For pre-draft purposes, we can use a similar chart to slot our targeted players in ahead of time. First, we can be a little bit more flexible with the actual dollar levels. Then, we can do a bit more planning as to what type of player we want in each slot based upon the available talent at each position.
By sorting our talent pool by position, we can see where there are pockets of similar value. In HTD, you want to give yourself as many choices as you can. This means you might have to pass on a player like Mike Piazza because, if you don't land him for your $25-30 slot, there are no other catchers who you can backfill.
Take the following example. Let's assume that these are a group of American League catchers and represent all that's available in our talent pool.
Given this grouping of talent, we might decide to put Players 1, 2 and 3 (and maybe 4) into the $10-15 slot for one catcher position, and 7, 8 and 9 into a $1-5 slot for the other catcher position. Do not create a positional slot unless you have at last three players that you can slot in there.
By going through this exercise for all positions, we can create a very targeted draft list. It is a challenge, however, to fit the available players into all the slots. Be flexible. You can create a $30-35 slot if there is a group of players that fit well there; to compensate, you can move several of the other slots around. Always try to list as many players as you can in each slot.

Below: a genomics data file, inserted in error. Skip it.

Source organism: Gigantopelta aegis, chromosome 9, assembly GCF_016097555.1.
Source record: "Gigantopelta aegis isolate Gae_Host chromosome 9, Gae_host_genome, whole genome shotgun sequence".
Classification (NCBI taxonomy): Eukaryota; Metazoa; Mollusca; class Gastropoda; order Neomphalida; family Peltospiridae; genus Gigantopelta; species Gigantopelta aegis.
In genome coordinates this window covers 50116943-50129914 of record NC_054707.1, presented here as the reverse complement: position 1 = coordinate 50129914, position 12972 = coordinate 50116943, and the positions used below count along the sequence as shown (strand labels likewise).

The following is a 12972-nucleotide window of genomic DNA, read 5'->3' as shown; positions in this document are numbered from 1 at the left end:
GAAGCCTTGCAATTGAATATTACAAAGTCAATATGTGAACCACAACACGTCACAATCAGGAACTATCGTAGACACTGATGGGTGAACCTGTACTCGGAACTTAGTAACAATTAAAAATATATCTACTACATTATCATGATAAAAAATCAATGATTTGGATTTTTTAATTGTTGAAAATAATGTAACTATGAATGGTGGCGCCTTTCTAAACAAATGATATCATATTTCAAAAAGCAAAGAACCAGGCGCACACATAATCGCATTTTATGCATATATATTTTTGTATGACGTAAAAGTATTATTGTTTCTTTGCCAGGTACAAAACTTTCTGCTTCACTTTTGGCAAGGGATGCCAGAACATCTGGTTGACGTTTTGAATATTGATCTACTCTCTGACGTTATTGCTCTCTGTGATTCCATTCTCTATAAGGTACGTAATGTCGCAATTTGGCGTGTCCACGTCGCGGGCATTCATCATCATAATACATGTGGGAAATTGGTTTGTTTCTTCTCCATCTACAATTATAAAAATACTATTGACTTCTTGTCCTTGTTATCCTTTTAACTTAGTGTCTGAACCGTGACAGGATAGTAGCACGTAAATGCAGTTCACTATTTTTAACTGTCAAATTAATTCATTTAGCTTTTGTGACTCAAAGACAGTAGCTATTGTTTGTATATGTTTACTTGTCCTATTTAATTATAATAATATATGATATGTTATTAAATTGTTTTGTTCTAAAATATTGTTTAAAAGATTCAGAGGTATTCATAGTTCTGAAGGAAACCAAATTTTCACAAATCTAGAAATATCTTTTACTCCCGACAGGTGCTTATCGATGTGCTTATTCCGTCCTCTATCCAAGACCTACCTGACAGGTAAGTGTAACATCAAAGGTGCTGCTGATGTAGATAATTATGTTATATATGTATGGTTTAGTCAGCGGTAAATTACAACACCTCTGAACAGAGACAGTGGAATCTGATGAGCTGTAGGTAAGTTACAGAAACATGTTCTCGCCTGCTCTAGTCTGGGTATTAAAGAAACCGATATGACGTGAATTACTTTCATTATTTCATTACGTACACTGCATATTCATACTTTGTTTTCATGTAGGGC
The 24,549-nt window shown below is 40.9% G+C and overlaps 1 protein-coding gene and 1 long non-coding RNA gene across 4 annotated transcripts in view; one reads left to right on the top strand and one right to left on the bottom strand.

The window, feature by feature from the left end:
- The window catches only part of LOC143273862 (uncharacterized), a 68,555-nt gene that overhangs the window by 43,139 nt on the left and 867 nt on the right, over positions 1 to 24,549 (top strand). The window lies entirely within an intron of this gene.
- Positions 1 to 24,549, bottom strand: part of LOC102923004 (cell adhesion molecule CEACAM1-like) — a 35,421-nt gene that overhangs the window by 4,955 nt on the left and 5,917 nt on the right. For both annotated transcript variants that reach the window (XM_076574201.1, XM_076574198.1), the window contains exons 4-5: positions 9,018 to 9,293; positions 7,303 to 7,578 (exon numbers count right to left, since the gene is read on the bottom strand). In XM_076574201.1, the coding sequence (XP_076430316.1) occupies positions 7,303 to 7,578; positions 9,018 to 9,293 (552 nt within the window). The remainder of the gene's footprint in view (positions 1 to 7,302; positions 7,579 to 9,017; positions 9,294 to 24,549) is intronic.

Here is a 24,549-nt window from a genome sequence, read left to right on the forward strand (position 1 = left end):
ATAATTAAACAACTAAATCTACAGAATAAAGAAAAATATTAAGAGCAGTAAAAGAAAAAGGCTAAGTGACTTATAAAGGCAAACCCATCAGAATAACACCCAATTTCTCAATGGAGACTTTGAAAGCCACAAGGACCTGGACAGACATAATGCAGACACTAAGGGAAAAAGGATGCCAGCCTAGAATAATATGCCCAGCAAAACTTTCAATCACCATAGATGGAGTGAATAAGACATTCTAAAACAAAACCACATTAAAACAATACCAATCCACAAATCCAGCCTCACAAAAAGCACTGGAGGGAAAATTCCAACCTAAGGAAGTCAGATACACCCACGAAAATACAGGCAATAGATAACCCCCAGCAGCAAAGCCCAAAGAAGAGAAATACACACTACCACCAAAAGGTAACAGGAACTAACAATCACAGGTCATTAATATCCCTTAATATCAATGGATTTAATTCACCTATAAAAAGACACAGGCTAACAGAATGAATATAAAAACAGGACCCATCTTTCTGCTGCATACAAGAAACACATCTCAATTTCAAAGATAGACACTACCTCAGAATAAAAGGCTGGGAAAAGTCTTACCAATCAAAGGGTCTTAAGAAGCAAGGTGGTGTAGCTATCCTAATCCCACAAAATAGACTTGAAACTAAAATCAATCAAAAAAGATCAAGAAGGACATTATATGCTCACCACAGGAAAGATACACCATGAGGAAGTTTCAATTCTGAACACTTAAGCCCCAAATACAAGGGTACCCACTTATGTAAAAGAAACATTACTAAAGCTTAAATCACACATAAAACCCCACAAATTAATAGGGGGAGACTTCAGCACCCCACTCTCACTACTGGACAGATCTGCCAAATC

When a player on your list comes up for bid, it's time to jump into action. Remember that all names in a given slot are interchangeable commodities, so if the bidding exceeds the limit for one of three players in a given slot, you can drop out knowing that you have two more chances to fill that slot. If the second player passes you by as well, you may need to go to the wall for Player 3; if you have to overpay, make sure you make an adjustment somewhere else.
Another approach to your pitching staff is to bump the upper slot to $30-35 and fill it with the cream of the closer crop, thereby gaining a stronger position in saves. To compensate, you'd have to drop the two $5-10 slots to $1-5. However, going this route leaves you more vulnerable in case an injury brings down your ace.
During the course of the draft, you will need to follow the dollars pretty closely. If you grab one of your $10-15 players for $10, you'll need to know that you might be able to go up to $25 on the $20-25 slot.
The best part of this approach ... if someone throws a player up for bid who is not on your list, that means it's time to grab a brew. Do throw in some bids on other players from time to time just to keep the other owners honest. And when it's your turn to open, always try to toss out the name of someone not on your list. Get the money out on the table.
Ron Shandler began publishing statistical reports for baseball analysts and fantasy leaguers in 1986. Since then, his enterprise has grown into one of the largest information providers in the industry, producing quality products continuously and over a longer period than any other fantasy baseball company. Our writers and analysts are paid professionals, not weekend hobbyists or corporate staffers. While other information services seek out professional journalists who play fantasy baseball, we seek out successful fantasy players with innovative ideas who know how to write. That's our difference, and it's a huge one.